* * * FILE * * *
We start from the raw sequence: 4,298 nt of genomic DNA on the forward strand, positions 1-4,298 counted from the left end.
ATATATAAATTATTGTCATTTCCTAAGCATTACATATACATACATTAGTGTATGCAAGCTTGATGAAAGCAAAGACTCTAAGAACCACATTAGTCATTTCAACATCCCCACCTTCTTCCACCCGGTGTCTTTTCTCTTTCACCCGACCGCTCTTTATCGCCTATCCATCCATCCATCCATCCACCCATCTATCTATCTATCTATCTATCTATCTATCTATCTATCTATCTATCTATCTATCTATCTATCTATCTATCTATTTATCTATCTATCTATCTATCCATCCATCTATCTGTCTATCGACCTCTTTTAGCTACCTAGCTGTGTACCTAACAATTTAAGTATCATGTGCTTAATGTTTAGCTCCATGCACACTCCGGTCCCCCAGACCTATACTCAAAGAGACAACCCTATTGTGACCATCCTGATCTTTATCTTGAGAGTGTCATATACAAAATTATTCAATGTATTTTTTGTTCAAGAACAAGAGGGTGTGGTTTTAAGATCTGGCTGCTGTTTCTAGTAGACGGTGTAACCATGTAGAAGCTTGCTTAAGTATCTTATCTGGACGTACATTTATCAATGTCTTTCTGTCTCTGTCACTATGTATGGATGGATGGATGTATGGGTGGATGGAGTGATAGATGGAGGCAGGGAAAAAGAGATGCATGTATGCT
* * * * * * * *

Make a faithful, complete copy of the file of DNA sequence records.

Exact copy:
We start from the raw sequence: 4,298 nt of genomic DNA on the forward strand, positions 1-4,298 counted from the left end.
ATATATAAATTATTGTCATTTCCTAAGCATTACATATACATACATTAGTGTATGCAAGCTTGATGAAAGCAAAGACTCTAAGAACCACATTAGTCATTTCAACATCCCCACCTTCTTCCACCCGGTGTCTTTTCTCTTTCACCCGACCGCTCTTTATCGCCTATCCATCCATCCATCCATCCACCCATCTATCTATCTATCTATCTATCTATCTATCTATCTATCTATCTATCTATCTATCTATCTATCTATCTATCTATTTATCTATCTATCTATCTATCCATCCATCTATCTGTCTATCGACCTCTTTTAGCTACCTAGCTGTGTACCTAACAATTTAAGTATCATGTGCTTAATGTTTAGCTCCATGCACACTCCGGTCCCCCAGACCTATACTCAAAGAGACAACCCTATTGTGACCATCCTGATCTTTATCTTGAGAGTGTCATATACAAAATTATTCAATGTATTTTTTGTTCAAGAACAAGAGGGTGTGGTTTTAAGATCTGGCTGCTGTTTCTAGTAGACGGTGTAACCATGTAGAAGCTTGCTTAAGTATCTTATCTGGACGTACATTTATCAATGTCTTTCTGTCTCTGTCACTATGTATGGATGGATGGATGTATGGGTGGATGGAGTGATAGATGGAGGCAGGGAAAAAGAGATGCATGTATGCT